The major customers for the wireless charging system – known as Plugless Power, – are Chinese automakers and the target product was passenger cars. US based Evatran had just announced an investment from Zhejiang VIE Science and Technology Co, a Chinese supplier for majority of Chinese EV (electric vehicles) producers. The system requires automakers to to produce electric vehicles with wireless charging technology installed. So the part of the plan it to use the VIE connection to convince automakers to begin producing electric vehicles that can be charged wirelessly.
The system is supposed to solve the insufficient infrastructure for EV charging. Evatran, the US maker of the Plugless Power wireless charging system for electric vehicles is vigorously targeting China.
The relationship between VIE and Evatran continues to grow; The most recent investment of $2.3 million occurred in July, and it was the final tranche of the $5.5 million initial investment by VIE in the U.S. Evatran entity. The two earlier tranches, or $1.6 million each, occurred in mid- and late-2015.
Evatran plans to overall take on China’s electric vehicle market. However, it goes through joint-venture –JV – set up n Hong Kong. Evatran and VIE will invest $5 million in the China-based, Hong Kong-registered joint venture. Evatran’s portion will consist of a limited amount of capital plus assignment of intellectual property, as well as technical and engineering support, Evatran will have a 25 percent ownership stake in the JV.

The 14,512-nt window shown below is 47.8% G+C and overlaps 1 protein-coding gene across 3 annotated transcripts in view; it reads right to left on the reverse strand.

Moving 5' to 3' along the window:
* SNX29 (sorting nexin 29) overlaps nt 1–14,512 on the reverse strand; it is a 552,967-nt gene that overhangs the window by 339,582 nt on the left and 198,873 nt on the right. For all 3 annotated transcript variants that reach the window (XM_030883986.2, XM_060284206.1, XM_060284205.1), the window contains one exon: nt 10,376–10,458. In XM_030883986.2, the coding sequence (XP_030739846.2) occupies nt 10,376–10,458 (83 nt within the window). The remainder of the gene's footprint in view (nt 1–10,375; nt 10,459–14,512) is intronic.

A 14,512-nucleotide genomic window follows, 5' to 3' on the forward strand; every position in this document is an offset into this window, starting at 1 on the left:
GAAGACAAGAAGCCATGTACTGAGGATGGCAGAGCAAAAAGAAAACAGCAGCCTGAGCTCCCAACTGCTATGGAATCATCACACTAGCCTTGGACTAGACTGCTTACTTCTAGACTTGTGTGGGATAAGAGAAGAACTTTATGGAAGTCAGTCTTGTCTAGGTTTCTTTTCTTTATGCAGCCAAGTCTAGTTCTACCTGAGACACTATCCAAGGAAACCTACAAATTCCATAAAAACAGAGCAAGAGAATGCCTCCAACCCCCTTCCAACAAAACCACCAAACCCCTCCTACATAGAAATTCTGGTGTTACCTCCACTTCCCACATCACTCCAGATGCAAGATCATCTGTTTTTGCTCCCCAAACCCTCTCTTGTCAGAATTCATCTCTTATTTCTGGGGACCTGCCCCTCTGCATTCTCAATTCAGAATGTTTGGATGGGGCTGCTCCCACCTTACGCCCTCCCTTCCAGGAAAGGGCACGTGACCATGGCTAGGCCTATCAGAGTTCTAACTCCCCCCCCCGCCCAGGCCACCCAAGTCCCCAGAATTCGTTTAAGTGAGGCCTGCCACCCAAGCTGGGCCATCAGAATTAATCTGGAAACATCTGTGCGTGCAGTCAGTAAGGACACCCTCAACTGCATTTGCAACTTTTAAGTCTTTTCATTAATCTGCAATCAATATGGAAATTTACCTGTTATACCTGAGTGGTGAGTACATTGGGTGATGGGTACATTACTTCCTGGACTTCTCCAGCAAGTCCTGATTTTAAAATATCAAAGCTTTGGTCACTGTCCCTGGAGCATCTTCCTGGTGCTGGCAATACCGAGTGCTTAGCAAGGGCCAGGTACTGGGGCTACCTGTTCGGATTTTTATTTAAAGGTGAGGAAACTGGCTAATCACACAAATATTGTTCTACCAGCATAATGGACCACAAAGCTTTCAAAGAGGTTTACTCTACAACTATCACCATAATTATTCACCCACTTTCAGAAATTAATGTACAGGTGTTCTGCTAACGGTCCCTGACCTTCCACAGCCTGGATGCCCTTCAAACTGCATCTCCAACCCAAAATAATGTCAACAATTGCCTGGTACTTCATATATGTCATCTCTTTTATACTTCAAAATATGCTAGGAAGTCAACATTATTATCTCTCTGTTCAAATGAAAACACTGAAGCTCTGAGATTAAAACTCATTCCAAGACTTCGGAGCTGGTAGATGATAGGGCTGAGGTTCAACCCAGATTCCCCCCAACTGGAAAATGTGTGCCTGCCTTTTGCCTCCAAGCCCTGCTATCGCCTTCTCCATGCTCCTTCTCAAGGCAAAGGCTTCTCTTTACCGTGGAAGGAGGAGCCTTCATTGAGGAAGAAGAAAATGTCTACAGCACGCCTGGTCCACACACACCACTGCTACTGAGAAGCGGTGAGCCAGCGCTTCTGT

The case discussed is a spectacular example of joining Chinese investing capital, American technology and knowhow together with business friendly environment and favorable location in Hong Kong. It is also entrenched in many ambitious projects of China, just to mention go global, innovate, environment protection etc.
It becomes important since China became the biggest in the world market for EVs.with strong support (including subsidies) from the government. Last year alone China spent over 90 billion yuan in subsidies into the industry, which it calls “strategic”. The government gives out generous subsidies to local makers of EVs, to parts suppliers and to those who buy the final products. Privileged Chinese firms also benefit from friendly procurement contracts, such as one that the government of Shenzhen, a southern city, handed out this week to BYD, a big EV manufacturer based there, for hundreds of electric buses. It could be worth 1.5 billion yuan ($227m).
The government is encouraging Chinese firms, including the country’s tech giants, to innovate in the field. Tencent, a gaming and social media firm, is developing internet-connected EVs with Taiwan’s Foxconn. Alibaba, an e-commerce firm, is providing data and cloud-computing services to Kandi Technologies, a local EV-maker that is popularizing the sharing of the vehicles.
One smaller upstart is NextEV, which is backed by Sequoia Capital, a Californian venture fund. It is in the midst of raising $1 billion and plans to launch a Chinese-backed sports car this year to challenge Tesla.
Some accuse China for unfair protectionism. Using certificate regulations, it denied recently battery certifications to South Korea’s LG and Samsung. Willing stay in the market, Samsung is ready spend 3 billion Yuan on a stake in BYD one of major EV maker.
China became the world’s biggest market for EV (see above). The category includes electric-only cars as well as plug-in hybrids that can also run on petrol. There are expectations that the market to grow by nearly 50% a year for the rest of this decade.